“The Supreme Court’s ruling reinforces the idea that public money belongs in public schools and should not be funneled away to fund private, religious education. The framers of Montana’s constitution recognized and incorporated a strong commitment to maintaining public education and ensuring that public education remains free from religious entanglement,” Alex Rate, legal director of ACLU of Montana, said in a statement.
Attorneys for families who have used the Montana scholarships will immediately appeal to the Montana Supreme Court for a stay of the ruling so that students can again apply for scholarships for the 2019-20 school year. If the state supreme court doesn’t agree to delay their ruling, lawyers will bring the same request to the U.S. Supreme Court.
“Whether we get the stay or not, we will be petitioning for cert at the U.S. Supreme Court,” Smith said.
An appeal of the decision wouldn’t be heard at the U.S. Supreme Court this term, Smith said. The high court’s next term starts in October 2019. Justice Brett Kavanaugh, the newest member of the court, has been publicly supportive of vouchers and has written briefs in cases arguing for public support of school prayer and the use of public facilities for religious activities.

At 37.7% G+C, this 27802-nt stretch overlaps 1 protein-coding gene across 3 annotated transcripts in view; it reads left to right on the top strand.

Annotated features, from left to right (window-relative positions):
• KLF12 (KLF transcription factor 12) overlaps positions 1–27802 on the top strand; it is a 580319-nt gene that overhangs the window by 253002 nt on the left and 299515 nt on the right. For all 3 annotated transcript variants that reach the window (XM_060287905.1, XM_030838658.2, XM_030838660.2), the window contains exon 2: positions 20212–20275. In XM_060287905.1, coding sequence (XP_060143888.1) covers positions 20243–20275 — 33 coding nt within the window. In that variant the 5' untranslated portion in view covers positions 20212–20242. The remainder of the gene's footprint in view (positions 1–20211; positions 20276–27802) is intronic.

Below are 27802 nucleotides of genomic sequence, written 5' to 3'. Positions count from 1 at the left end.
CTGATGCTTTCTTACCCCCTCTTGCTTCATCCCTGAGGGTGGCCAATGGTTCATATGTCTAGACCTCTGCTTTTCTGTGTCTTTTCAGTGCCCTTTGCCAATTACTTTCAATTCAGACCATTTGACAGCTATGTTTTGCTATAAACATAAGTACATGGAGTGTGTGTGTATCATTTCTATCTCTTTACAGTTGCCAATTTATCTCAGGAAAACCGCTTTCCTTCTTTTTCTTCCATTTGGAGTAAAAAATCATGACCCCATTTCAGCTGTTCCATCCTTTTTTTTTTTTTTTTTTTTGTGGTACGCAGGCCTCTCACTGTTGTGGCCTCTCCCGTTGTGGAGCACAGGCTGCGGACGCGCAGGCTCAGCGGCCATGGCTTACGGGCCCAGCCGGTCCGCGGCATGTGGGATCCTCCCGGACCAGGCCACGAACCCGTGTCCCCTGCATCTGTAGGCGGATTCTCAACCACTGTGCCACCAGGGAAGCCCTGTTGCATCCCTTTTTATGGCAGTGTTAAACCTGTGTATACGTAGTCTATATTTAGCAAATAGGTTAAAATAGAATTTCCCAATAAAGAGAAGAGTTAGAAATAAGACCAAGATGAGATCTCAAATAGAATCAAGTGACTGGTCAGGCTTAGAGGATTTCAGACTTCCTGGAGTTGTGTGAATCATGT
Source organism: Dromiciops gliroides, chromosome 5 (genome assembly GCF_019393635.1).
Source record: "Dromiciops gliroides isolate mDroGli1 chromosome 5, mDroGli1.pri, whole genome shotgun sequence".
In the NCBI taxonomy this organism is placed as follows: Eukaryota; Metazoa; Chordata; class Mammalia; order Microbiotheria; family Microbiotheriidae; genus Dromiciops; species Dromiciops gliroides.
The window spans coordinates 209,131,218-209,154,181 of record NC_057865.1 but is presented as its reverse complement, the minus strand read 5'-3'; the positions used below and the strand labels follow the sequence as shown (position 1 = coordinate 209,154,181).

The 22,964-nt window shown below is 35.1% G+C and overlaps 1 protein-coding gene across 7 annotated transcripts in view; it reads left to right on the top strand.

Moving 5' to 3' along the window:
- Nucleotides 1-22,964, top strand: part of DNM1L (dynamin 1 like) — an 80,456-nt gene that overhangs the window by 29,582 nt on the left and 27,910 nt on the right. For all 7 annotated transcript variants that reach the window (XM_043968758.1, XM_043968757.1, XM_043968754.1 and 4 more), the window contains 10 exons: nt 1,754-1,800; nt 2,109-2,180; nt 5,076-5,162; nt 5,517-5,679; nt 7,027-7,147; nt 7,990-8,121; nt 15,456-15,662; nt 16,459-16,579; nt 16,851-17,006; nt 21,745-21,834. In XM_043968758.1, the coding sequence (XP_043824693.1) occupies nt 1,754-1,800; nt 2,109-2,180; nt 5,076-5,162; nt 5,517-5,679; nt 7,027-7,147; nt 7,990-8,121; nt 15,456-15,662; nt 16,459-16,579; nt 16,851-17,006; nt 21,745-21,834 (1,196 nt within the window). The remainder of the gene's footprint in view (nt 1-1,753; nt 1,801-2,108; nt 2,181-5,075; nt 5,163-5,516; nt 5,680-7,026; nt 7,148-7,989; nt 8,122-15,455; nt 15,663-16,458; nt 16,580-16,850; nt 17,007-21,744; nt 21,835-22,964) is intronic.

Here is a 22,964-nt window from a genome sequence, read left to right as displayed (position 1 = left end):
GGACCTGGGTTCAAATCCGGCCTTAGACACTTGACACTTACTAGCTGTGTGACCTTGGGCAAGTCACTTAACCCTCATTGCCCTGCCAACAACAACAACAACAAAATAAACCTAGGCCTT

Another case concerning state support of religious institutions is also pending before the high court. Justices on Jan. 4 will decide whether to hear a case concerning whether New Jersey can bar churches from participating in a state-funded historic building preservation program.
Other cases concerning publicly supported private school choice, including ones in Maine and Washington, are still in early legal stages.
‘There Is an Open Question’: Four Religious School Choice Cases That Could Face SCOTUS and Kavanaugh
New Mexico judges rule for religious schools
In New Mexico, judges ruled that private schools, including religious ones, can participate in a state textbook-lending program.
Providing textbooks to all schools provides benefits to students and therefore the state, and any benefit to private schools is incidental, the justices wrote.
“In Trinity Lutheran, the Supreme Court changed the landscape of First Amendment law. Under Trinity Lutheran, if a state permits private schools to participate in a generally available public benefit program, the state must provide the benefit to religious schools on equal terms,” Justice Barbara J. Vigil wrote for the 3-2 majority.
The ruling is “a great extension” of the Trinity Lutheran ruling, said Eric Baxter, vice president and senior counsel at the Becket Fund for Religious Liberty, which argued for parents seeking to uphold the program at religious schools.
New Mexico judges had decided differently three years ago, ruling that the program violated the state’s Blaine Amendment. The U.S. Supreme Court sent the case back to New Mexico last year to reconsider in light of Trinity Lutheran.
The case could be appealed again to the Supreme Court, but Governor-elect Michelle Lujan Grisham, a Democrat, said she’ll abide by the ruling, the Santa Fe New Mexican reported.Submit a Letter to the Editor